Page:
SHARING AMERICA'S TECH NEWS FROM THE VALLEY TO THE ALLEY
The Los Angeles School Board of Education has approved a $30 million deal to roll out iPads to students in its district beginning this fall. Each iPad tablet will include the “Pearson Common Core System of Courses delivered via a new app,” Apple said in a statement. The iPads will also be equipped with iWork, iLife, iTunes and some educational third-party apps.
The school district is paying $678 for each iPad, since it includes the pre-loaded educational software, the Los Angeles Times reported.
The battle for market share in the education space is competitive. A Microsoft spokesperson commented generally on tablets in schools, in a statement to Mashable on Wednesday: “Why would a school choose a device that prepares students to play games and watch videos? Why wouldn’t a school pick a device that prepares them for the workforce?”
The Los Angeles Unified School District (LAUSD) said it chose the iPad for quality ratings, high scores from its student and teacher review panel, and for being its least expensive option.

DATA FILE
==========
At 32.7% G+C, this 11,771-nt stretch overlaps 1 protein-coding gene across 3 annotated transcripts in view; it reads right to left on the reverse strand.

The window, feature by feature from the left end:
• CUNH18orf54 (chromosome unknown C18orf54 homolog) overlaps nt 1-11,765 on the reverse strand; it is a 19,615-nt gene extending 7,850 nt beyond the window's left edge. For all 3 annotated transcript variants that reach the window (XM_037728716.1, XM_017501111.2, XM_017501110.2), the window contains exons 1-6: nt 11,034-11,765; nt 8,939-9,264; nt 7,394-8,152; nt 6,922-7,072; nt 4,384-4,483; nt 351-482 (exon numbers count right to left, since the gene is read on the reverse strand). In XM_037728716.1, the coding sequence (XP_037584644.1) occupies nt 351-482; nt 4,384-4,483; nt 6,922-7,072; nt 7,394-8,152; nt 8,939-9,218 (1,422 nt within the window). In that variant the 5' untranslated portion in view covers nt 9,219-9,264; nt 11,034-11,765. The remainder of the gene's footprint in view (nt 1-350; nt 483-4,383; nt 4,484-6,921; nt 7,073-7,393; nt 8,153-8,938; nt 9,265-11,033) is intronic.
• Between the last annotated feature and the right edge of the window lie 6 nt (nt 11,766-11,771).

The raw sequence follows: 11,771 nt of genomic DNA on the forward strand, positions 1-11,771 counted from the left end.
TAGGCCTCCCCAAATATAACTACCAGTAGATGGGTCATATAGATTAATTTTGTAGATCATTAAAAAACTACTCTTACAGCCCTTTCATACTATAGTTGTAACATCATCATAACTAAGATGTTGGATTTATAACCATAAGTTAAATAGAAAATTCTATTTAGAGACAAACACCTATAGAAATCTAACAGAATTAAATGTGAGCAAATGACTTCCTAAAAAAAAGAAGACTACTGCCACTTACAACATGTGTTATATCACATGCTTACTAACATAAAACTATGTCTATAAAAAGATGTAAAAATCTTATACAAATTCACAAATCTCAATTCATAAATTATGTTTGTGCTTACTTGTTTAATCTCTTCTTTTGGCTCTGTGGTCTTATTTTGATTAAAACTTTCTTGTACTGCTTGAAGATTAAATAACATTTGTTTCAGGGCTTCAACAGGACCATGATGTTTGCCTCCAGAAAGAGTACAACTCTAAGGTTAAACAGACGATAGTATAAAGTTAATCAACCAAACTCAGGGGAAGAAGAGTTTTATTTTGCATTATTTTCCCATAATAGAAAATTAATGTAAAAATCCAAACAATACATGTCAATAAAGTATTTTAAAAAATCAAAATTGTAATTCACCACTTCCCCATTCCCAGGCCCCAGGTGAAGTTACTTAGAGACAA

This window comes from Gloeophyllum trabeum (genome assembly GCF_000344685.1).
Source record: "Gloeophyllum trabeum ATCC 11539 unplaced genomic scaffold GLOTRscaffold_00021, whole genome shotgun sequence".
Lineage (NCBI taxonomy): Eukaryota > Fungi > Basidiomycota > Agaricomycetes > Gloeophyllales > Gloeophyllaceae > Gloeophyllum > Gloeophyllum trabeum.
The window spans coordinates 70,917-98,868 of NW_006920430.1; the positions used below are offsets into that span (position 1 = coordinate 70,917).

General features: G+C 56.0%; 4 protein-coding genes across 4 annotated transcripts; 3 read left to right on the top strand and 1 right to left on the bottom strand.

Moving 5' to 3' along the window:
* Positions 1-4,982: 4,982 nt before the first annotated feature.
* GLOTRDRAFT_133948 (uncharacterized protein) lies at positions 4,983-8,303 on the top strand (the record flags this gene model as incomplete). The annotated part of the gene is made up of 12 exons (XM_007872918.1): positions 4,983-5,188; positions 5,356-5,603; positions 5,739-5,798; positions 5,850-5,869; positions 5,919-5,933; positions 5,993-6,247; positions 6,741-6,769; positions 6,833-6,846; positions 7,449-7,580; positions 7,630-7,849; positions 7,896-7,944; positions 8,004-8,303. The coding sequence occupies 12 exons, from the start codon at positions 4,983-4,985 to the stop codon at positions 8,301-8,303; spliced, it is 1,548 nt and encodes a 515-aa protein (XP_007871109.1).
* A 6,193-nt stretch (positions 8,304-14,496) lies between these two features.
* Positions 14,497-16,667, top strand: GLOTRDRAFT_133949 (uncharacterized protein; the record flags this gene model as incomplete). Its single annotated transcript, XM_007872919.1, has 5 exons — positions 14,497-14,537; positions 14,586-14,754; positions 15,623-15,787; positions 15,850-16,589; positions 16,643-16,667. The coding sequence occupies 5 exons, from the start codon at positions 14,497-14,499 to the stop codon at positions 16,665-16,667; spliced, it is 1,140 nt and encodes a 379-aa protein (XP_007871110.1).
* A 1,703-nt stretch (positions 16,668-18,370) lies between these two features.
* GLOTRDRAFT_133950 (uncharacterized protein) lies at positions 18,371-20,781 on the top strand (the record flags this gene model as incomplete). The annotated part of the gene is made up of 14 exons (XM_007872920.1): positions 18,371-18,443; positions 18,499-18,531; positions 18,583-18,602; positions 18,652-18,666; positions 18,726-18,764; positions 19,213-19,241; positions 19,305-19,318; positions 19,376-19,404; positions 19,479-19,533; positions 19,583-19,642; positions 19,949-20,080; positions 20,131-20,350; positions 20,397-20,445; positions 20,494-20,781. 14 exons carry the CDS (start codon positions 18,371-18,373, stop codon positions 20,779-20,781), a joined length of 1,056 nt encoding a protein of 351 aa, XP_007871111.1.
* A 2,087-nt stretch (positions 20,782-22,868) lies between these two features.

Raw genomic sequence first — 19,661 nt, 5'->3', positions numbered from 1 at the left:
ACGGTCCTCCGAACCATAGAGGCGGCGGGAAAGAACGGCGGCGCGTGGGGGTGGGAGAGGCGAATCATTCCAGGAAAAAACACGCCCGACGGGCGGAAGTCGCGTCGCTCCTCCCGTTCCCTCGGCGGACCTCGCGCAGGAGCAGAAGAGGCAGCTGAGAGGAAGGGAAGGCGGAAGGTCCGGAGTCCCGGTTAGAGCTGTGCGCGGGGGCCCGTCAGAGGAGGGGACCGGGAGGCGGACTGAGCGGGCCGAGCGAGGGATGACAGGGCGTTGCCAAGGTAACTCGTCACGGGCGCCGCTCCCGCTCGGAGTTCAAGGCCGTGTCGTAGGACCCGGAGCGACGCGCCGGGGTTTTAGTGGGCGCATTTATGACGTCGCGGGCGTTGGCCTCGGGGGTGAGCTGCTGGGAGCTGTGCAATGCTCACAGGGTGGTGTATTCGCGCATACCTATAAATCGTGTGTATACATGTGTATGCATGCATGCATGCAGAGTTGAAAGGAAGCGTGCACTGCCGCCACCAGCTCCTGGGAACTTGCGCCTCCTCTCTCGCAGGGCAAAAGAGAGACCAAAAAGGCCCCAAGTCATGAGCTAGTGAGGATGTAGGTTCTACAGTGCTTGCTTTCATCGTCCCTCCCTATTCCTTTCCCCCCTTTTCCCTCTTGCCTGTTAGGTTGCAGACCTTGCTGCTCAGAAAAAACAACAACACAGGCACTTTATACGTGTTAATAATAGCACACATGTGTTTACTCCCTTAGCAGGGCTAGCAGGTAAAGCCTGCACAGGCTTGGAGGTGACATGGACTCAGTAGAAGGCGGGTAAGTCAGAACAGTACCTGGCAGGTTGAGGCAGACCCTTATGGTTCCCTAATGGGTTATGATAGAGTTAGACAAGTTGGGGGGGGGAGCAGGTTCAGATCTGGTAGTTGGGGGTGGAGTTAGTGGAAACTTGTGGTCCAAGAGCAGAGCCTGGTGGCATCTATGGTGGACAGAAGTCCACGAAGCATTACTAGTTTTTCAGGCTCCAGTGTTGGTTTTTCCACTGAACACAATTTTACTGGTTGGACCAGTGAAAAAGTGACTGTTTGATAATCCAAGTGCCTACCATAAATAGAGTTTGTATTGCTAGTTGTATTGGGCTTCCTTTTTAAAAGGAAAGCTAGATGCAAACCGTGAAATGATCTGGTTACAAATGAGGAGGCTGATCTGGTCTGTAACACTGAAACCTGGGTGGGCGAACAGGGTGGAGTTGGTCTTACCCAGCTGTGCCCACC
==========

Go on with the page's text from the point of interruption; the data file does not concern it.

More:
“The vote is another step forward in the District’s plan to equip every one of its students with a device by 2014,” Jaime Aquino, district deputy superintendent of instruction, said. “When completed, the LAUSD will become the largest district in the nation to provide each of its students with the technology.”
The district’s purchase will join the “nearly 10 million iPads already in schools today,” according to Phil Schiller, Apple’s senior vice president of worldwide marketing.
But Apple isn’t the only tech giant getting a slice of the education market pie. In the past few months, Dell has scored deals with at least six school districts across the country to distribute its Windows 8-powered Latitude 10 tablets. Also, Southern Illinois University will be giving all incoming freshman a Latitude 10 tablet.
Samsung is developing its own solution for the classroom that combines tablets, e-boards and other technology, a company spokesperson told Mashable. The Samsung School solution, which incorporates Android-based Samsung Galaxy Note 10.1 tablets, has been piloted with students in Tennessee’s Memphis City Schools.
What do you think about tablets in schools? Is it an effective educational tool or an unwanted distraction? Share your thoughts in the comments.
Thank you, TiA